Java gets a bad rap. It's considered old-school. People say that young developers prefer Ruby on Rails and other Web-based hot stuff. True - but these aren't bad times for Java at all.
James Governor of RedMonk wrote a post that provides several good reasons why Java is really doing quite well.
Elance shows the current demand for people with Google App Engine skills is greater than those knowledgeable about Amazon Web Services. Audrey Watters of ReadWriteCloud saw the news and posted on the topic of IT jobs as the question for our weekly poll.
The reason why Google App Engine is doing so well? It's all about the enterprise. VMware's Spring Platform is based upon SpringSource, which has become the dominant platform for launching Java-based apps. It now integrates with Google App Engine, a primary reason for the growing success of the platform.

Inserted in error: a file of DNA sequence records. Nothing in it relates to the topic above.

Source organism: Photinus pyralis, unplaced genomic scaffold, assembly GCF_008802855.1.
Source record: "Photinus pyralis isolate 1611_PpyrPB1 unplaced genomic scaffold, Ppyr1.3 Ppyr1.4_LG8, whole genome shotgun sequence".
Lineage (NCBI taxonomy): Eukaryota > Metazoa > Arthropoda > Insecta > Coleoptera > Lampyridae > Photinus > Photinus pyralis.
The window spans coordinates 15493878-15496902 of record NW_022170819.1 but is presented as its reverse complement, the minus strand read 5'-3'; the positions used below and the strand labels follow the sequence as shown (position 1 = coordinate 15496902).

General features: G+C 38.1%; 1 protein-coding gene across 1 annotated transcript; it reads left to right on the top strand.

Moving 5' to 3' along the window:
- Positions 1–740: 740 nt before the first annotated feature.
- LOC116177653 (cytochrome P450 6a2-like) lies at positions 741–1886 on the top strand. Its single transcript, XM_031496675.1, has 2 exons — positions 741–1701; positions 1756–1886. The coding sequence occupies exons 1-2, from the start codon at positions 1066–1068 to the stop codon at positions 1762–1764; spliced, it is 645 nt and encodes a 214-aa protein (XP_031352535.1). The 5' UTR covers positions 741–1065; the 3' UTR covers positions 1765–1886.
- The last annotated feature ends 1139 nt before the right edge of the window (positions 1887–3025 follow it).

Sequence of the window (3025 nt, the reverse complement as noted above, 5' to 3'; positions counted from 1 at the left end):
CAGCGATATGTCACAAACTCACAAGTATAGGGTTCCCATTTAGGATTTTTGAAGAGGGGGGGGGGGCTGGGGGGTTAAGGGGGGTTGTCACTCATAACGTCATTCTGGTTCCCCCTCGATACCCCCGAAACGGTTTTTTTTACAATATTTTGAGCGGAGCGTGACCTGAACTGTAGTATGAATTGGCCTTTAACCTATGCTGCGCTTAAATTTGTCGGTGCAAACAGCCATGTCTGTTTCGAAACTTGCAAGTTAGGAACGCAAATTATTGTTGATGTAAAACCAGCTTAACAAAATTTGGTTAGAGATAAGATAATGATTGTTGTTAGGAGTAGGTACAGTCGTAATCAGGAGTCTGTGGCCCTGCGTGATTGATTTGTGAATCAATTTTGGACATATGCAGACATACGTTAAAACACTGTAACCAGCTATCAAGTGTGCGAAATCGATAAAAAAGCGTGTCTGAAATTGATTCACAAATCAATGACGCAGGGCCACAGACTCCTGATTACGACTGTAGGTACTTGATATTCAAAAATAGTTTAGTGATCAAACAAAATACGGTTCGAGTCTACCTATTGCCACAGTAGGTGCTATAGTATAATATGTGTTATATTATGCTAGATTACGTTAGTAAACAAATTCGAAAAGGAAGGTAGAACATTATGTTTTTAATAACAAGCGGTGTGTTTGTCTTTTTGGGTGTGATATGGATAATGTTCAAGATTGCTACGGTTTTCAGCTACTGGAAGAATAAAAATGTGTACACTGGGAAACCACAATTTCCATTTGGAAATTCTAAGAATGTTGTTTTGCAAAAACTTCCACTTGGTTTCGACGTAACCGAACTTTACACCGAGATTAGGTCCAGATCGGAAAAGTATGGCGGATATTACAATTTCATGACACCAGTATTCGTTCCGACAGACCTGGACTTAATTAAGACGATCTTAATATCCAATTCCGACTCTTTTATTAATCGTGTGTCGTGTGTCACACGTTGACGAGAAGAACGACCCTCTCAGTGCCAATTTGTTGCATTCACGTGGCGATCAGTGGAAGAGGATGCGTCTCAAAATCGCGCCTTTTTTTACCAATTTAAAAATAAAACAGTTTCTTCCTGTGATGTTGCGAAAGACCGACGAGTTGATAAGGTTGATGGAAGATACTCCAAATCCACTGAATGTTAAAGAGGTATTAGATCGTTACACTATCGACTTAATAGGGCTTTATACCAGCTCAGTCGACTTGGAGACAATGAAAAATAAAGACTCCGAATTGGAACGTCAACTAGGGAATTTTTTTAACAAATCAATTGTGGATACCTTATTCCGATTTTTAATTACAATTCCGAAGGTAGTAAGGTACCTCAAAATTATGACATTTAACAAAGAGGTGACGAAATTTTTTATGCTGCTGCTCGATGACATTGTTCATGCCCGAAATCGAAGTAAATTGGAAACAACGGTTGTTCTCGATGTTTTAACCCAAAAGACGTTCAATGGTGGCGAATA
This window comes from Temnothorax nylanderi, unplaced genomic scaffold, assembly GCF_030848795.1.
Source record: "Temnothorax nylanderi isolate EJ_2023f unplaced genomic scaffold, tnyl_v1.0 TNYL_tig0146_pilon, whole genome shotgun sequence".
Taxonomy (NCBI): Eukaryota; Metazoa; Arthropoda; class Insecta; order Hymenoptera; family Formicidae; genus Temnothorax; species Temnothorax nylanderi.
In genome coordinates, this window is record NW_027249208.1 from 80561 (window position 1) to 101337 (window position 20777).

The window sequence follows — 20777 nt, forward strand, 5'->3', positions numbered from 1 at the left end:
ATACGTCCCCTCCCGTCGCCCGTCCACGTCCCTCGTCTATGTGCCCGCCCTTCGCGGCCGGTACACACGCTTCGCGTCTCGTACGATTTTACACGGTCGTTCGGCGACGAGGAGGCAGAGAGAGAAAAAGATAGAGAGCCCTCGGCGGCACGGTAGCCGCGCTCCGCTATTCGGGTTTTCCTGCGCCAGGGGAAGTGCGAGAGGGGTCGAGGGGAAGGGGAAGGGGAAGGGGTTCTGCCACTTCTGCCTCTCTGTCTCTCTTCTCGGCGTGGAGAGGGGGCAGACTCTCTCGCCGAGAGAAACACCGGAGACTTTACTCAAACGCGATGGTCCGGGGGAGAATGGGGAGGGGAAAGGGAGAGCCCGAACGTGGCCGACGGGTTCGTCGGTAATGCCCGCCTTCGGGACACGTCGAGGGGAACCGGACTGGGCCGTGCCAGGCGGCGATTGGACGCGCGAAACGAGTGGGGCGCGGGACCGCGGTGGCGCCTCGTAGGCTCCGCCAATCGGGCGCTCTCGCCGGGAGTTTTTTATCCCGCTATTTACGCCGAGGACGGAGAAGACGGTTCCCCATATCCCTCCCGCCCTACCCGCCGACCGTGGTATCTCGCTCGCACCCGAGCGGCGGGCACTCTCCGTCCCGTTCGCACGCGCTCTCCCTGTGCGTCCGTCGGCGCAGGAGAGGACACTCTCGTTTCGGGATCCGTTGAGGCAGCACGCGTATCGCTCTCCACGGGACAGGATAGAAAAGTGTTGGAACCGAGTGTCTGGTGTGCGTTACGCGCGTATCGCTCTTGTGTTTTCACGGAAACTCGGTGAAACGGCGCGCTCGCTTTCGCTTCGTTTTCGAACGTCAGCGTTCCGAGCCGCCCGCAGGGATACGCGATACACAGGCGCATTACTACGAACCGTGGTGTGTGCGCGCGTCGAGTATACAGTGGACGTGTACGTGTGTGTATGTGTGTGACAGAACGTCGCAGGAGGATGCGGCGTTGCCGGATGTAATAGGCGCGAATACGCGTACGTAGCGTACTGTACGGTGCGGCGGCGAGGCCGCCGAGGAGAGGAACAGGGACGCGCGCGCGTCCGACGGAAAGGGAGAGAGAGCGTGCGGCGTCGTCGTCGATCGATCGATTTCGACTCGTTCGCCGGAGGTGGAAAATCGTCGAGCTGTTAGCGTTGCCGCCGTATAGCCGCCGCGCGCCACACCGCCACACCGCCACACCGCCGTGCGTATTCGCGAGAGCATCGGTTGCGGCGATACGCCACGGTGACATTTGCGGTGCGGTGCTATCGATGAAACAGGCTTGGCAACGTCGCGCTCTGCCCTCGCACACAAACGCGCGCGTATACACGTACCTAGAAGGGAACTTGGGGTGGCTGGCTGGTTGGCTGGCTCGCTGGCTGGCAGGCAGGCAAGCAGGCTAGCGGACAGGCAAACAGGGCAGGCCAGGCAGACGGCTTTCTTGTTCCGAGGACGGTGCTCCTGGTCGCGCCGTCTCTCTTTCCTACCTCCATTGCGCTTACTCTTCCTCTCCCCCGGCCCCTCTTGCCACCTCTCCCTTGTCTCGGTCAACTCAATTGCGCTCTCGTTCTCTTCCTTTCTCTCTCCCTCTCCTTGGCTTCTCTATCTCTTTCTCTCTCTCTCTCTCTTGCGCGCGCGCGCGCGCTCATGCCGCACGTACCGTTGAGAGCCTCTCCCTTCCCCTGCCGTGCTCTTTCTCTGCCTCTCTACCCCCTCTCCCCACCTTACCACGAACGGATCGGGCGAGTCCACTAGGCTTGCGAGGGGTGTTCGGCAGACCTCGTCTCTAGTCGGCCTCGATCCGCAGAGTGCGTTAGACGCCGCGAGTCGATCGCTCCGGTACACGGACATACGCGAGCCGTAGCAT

Governor makes some points that are worth noting:
NoSQL is one of the hottest trends in tech right now. Many of the technologies built on the platform are written in Java. It was born on the Web but will eventually move to the enterprise.
MapReduce? It's what Google and Yahoo use to get fast responses over large data sets. It's built on Java. Hadoop is based on MapReduce. It has its own ecosystem developing around the technology.
And then there's this from Governor:
Of course we're also seeing innovation from the new hotness - thus Erlang underpins CouchDB and RIAK. But Java is certainly core to the innovation. Lets look at RabbitMQ for example - which though written in Erlang was acquired by SpringSource as a messaging engine to underpin a Java-based programming model.
Governor goes on to provide a number of other examples to make his point.
And we have to agree. Java is not dead. it still has plenty of room for innovation.